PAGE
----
Sometimes you may start the day on a high note, in peace — maybe with a little quiet time and some communion or reflection with the deeper part of yourself — or, sometimes, if you “accidentally” get to hear the news first (which I would suggest you put off until after you’ve had your quiet time) your day may start out on a low note, which may just sink lower as the day goes on.
Ordinary news these days — not that it’s really all that different, on the whole, from any other batch of news over any other period of time — can seem depressing and even scary, as in “The sky is falling!”
These past couple of weeks we’ve had the raging wildfires in California; and just as they get some rain, that turned into a downpour that created real problems in other parts of the state. But mostly, there have been all those shootings at those wearing the badge, making us wonder if police in general are under attack. If it can’t be easy for those of us not intimately involved in the fires or the shootings to learn of such things, imagine how it is for those who had to leave their threatened and burning homes behind to save their lives, and those who will never see their loved ones again.
In the story of Chicken Little, of course it turned out that the sky wasn’t really falling, but he thought it was because it felt like it was. And sometimes that’s all we can go by — what it feels like — contrary to what we’re told by others in their attempt to allay our fears.
If we looked at “everything” in the news over even just these past few months — to say nothing about the past few years — it does seem like there’s enough going on to stir up feelings of “What’s this world coming to?” or “Where will it all end?” Riots, killings, foreign and domestic terror attacks, political scandals, children being sold into the sex-slave trade, shoot-ups at schools and churches, and it goes on and on.
The good news about the bad news is that there’s always another version of it somewhere, and needless to say, we can choose to believe whatever version we prefer. HOWEVER, sometimes we prefer to believe
the version that looks the worst (maybe because it appears to be the most true), and therefore we more quickly experience the gloom and doom feeling that “the sky is falling.”
Yes. Things can and often do look glum and scary, not just in our town, or Anytown, USA, but in the world at large. Can we do anything about it? Well, if having a strong leader for a president would help any, we’ve got a chance coming up to choose the one we think will be best for this country. If believing in a cause — any cause that just might make life in this country, or even on this planet, better in some way — and doing something about it (which is the operative aspect of that belief) can help, then why wouldn’t we want to do it? From working to remove injustice from the court system; to identifying and removing all corrupt officials from office; to investigating and firing, where appropriate, the police officers and administrative leaders who give all the rest of the hard-working and honest members of the Las Vegas Metropolitan Police Department a bad name; to demanding accurate labeling on our food and not just accepting whatever poison Monsanto wants to feed us; to recycling our waste; to thousands of other things… where do we stand in doing our part?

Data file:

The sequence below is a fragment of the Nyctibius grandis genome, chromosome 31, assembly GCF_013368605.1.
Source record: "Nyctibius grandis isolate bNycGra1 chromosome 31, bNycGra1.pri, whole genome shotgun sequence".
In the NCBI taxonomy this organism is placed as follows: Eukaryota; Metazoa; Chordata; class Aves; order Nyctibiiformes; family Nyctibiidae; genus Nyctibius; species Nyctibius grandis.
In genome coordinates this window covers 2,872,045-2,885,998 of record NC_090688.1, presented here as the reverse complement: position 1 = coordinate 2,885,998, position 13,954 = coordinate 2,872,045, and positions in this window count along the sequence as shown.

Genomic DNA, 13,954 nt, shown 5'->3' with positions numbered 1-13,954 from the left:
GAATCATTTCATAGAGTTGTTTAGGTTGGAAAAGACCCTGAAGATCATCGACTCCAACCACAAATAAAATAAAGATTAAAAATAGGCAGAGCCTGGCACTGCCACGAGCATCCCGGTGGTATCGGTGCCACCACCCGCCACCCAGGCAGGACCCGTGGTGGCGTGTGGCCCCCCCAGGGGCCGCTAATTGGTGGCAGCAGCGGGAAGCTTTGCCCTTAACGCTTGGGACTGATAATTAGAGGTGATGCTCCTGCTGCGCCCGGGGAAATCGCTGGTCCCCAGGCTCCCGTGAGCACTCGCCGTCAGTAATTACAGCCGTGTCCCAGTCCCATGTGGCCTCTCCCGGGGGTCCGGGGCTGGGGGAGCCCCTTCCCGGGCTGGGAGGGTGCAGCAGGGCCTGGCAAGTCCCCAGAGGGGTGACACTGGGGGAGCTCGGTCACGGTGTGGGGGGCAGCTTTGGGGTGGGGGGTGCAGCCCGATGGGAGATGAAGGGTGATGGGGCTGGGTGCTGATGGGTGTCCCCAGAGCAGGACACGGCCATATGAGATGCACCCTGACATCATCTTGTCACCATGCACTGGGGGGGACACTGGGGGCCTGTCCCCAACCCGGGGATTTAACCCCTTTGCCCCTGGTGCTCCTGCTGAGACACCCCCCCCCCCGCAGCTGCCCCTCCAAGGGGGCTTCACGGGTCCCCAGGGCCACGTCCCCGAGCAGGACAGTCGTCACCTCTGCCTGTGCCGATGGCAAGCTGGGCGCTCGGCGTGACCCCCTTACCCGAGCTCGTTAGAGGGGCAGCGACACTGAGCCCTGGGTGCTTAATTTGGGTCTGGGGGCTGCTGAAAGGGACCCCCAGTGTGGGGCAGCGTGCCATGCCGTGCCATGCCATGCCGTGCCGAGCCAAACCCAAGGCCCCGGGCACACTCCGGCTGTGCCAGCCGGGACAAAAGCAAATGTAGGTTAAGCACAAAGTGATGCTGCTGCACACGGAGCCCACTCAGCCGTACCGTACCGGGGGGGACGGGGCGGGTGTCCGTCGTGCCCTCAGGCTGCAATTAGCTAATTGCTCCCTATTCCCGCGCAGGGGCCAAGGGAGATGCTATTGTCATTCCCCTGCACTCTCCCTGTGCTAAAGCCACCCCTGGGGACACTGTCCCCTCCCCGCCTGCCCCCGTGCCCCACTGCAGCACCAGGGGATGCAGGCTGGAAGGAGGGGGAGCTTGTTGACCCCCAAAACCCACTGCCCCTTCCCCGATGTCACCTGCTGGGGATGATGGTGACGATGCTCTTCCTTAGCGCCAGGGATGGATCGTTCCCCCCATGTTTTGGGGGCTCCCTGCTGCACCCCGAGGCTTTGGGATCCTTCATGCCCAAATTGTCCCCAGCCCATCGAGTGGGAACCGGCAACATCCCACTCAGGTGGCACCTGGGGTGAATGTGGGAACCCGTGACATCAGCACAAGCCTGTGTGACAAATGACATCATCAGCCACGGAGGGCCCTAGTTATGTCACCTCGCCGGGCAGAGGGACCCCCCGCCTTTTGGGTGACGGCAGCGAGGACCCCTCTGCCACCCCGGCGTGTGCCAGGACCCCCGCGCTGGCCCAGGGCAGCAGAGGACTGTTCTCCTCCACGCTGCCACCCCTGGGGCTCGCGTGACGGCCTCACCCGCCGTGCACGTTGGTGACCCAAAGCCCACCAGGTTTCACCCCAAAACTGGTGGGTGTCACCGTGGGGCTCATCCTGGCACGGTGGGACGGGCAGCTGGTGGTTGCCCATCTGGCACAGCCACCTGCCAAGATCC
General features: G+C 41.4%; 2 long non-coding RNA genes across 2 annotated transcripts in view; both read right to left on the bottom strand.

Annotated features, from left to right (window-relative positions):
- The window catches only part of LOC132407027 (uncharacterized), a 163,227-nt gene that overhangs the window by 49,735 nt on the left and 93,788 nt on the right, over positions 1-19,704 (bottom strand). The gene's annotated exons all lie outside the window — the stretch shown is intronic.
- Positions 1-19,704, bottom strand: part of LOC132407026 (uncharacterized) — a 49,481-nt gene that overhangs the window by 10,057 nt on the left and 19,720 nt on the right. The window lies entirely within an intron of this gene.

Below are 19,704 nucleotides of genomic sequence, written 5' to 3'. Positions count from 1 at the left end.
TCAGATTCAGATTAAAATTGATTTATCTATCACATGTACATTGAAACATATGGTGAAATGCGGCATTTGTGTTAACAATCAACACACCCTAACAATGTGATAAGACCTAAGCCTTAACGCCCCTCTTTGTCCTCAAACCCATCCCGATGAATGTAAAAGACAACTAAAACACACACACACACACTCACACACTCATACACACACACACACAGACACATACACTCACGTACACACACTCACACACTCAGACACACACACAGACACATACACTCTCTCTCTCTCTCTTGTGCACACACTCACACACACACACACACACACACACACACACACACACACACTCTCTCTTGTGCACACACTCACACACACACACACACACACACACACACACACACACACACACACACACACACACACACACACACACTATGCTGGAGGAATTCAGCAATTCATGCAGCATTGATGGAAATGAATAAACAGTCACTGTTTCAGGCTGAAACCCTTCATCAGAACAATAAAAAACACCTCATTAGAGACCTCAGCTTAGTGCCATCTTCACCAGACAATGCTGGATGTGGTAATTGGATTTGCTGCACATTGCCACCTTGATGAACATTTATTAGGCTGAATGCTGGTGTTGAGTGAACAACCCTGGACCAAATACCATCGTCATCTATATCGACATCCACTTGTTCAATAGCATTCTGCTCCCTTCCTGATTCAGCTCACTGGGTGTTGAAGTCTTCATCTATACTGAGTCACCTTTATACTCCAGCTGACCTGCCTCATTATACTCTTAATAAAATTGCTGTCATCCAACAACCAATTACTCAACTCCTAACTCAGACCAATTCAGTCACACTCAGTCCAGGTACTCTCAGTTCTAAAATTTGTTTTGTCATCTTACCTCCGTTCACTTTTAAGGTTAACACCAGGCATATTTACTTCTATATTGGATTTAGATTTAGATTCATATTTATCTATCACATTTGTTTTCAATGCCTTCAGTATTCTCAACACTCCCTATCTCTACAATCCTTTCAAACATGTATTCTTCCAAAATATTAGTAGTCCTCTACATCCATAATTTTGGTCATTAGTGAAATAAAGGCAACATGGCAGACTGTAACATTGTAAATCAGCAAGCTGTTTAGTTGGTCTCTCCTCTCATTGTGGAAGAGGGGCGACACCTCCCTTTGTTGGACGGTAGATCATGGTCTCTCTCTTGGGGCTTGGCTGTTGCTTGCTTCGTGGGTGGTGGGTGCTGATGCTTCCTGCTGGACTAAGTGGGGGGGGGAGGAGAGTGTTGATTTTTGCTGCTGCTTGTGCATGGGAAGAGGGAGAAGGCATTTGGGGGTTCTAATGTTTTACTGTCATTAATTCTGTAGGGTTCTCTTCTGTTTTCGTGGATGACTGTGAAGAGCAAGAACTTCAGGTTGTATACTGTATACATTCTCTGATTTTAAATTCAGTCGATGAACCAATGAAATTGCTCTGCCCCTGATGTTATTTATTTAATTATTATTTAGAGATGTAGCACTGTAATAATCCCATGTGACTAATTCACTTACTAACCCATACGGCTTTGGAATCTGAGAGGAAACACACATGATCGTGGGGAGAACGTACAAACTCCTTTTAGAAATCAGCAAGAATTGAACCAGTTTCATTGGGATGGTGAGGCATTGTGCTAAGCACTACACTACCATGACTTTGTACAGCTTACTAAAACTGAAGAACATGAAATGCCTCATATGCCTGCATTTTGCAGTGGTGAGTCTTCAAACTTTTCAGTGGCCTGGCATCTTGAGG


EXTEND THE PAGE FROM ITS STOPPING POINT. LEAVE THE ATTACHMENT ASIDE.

It’s always easy enough to go with the crowd when they start a riot over some perceived injustice — chanting, cursing, lashing out at anything or anyone who gets in the way; but it takes a lot more dedication to the cause to understand what it’s really all about, what the real issue is, and take a stand that has some substance to it and can really make a difference. Sometimes, very sad to say (but we must be big enough and strong enough to admit this) some people who think they’re taking a stand — by their chanting, rioting, or even lashing out in ways that result in more deaths — serve only to contribute more of the very misery they are revolting against and the very acts we’d all like to see disappear, from this life.
If we want to eventually experience the kind of everyday life we would all prefer — and that would include justice in our courtrooms, a sense of protection from our local police, no fear of our “neighbor,” that he may be plotting to shoot up the local school or place a bomb in a building or knapsack and walk away — we might need to start right where we are standing, by not hating the person next to us, not
destroying his property, not chanting for his death.We might want to start practicing the one rule of life that will never go out of style or need legislation to make it work. That would be the golden rule.
Heck, if everyone could start there, maybe there would be fewer “chickens” that see the absolute worst in every new day.
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Maramis Choufani is the Managing Editor of the Las Vegas Tribune. She writes a weekly column in this newspaper. To contact Maramis, email her at email@example.com.